High performing professionals seek a variety of resources to accelerate their growth and advancement in the workplace. Oftentimes these resources also benefit the personal life, mental health and other aspects of a professional’s life and career. This is important as people rise in responsibility as it gets lonelier at the top.

While developing your career and business path, the phrase “It takes a village…” is applicable here. In my work, I think of it as surrounding yourself with a team—and I encourage all my clients to identify their “chosen team” at every step throughout their life and career or business development. These resources are sometimes provided by your organization or company. And some you need to contract them on your own. Sometimes they are short-term or episodic relationships, and some can be very long term relationships spanning over many years. It’s possible to have all three at the same time if the feedback or learning is not in conflict, and if time allows.

Since there is a lot of overlap between three main resources, 1) mentoring, 2) training and 3) coaching, let’s break out the core differences you should consider when working with these resources.

1) Mentoring

Mentoring can be a short or long-term relationship. A typical mentor is typically someone further along in your field. An example of short-term mentorship is often in the on-boarding process within a company. A new professional or someone new to a role may be partnered with someone who can “show them the ropes.”

More robust mentorship is for professional advice, guidance and sometimes even sponsorship along a career development path. The best mentorships I’ve witnessed are a relationship developed with a high-level professional who is in another business unit or another company altogether. That way when you need advice on how to manage your manager or colleagues, you feel safe discussing the situation knowing the mentor relationship is confidential and private/non-conflictual. Some mentorships last for many years as you grow in your leadership. A mentor may also introduce you to a new position, role or opportunity.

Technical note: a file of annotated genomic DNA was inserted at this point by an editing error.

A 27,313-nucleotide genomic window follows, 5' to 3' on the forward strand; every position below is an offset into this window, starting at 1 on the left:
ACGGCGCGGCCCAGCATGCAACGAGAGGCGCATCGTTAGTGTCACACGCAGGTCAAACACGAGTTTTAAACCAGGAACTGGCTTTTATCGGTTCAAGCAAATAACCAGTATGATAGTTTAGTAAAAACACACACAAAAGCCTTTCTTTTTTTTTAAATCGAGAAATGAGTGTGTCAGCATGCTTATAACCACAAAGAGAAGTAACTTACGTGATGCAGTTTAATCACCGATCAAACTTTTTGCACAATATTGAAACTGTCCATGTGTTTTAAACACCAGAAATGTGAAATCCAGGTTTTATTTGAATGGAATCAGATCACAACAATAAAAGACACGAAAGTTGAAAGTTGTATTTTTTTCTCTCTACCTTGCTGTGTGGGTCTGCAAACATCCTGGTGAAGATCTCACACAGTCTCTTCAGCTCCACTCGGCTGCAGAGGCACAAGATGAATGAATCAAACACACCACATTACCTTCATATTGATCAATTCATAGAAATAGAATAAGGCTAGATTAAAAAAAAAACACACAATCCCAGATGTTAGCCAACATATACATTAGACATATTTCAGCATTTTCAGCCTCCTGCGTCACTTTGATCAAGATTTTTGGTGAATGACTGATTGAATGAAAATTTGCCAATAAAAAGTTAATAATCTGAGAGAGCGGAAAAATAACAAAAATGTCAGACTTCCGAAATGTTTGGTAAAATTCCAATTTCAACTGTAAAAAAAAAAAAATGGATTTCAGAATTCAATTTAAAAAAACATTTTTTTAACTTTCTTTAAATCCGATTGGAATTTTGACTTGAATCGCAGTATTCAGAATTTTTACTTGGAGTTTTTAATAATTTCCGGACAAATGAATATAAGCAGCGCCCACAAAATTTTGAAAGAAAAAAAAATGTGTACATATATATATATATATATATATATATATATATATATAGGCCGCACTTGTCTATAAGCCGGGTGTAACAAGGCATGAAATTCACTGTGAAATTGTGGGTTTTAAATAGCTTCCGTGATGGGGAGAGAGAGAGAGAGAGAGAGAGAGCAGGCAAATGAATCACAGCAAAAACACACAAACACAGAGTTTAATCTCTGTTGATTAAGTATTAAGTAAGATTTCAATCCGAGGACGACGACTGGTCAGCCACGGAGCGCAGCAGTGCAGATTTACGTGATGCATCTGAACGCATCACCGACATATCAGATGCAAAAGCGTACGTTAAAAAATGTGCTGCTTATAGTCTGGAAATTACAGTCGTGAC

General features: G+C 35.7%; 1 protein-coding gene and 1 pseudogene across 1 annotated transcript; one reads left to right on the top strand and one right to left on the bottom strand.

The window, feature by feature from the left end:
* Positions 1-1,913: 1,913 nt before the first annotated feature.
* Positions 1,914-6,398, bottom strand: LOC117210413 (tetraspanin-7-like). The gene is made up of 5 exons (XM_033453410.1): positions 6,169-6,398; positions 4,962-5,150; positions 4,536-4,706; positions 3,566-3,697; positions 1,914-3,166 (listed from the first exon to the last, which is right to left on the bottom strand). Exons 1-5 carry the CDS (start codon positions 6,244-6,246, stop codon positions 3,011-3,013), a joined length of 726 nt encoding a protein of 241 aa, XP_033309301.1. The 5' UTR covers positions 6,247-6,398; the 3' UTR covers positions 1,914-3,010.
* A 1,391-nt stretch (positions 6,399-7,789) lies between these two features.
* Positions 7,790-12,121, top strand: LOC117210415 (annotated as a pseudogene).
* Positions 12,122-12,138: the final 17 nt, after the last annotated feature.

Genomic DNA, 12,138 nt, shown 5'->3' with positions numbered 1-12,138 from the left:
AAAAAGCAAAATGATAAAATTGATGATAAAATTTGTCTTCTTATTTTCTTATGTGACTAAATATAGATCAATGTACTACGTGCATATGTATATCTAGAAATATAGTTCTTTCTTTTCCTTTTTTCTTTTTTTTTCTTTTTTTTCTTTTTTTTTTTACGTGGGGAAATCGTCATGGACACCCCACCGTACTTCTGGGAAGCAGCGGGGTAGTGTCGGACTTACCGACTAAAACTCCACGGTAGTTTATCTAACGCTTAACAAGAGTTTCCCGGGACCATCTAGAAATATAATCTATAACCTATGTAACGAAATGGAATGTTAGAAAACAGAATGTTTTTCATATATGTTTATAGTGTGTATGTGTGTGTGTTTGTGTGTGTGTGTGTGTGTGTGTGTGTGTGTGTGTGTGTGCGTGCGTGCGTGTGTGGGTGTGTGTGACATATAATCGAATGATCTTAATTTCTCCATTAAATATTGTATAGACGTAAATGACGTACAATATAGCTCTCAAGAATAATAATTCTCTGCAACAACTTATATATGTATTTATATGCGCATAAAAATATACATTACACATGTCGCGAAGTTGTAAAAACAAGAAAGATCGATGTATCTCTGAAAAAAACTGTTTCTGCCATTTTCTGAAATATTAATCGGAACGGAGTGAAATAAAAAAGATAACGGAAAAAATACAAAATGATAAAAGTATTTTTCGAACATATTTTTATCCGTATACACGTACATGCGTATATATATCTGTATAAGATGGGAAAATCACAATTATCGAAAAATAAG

2) Training

Just as with mentoring, training comes in a variety of forms. It can be a training module to onboard or advance skills provided by your company. You might also be encouraged to seek a variety of trainings (certifications, advanced degrees, etc.) which your company may pay for if it benefits your contribution.

A more advanced form of training within a larger company may include group/team education along with an in-house developmental coaching program. This is sometimes designed by the HR Head or department, sometimes with outside consultants. Providing such training helps an organization ensure the integration of company culture, values and attributes they wish to develop in their leadership team, who then role model and disseminate on down throughout the organization. Such training programs are typically very advanced and promote both business acumen as well as emotional intelligence/relational skills.


3) Coaching

I am going to speak to Career Development Coaching and Business Development Coaching specifically since that is the coaching and consulting area I work in. In general, coaching defined by the International Coaching Federation, a major coaching training program is “partnering with clients in a thought-provoking and creative process that inspires them to maximize their personal and professional potential.”

Career Coaching in my approach is a) uncovering a client’s strengths and characteristics, b) helping them clarify what they wish to achieve in their career development, c) outlining a step-by-step path to achieve their career aspirations and d) guiding them to attainment of those goals—be it acquiring next level education, landing a new position or upleveling within their current company.

Career coaching can begin any time from undergraduate level on. For high performers who wish to excel in a business or organization this coaching becomes leadership development, matching high-level interpersonal skills and business capabilities with actionable outcomes.

Leaders, Business Owners and C-Suite Executives may have a long-term working partnership with a coach/business consultant who guides their growth and that of the business over many years as they achieve their aspirations. These long-term relationships often transition to a  Trusted Advisor role as the Leader or Executive succeeds in the role they aspire to and the business growth success desired, and begins to look to life beyond as they plan an exit in the imminent or distant future.



Dr. Jan Hoistad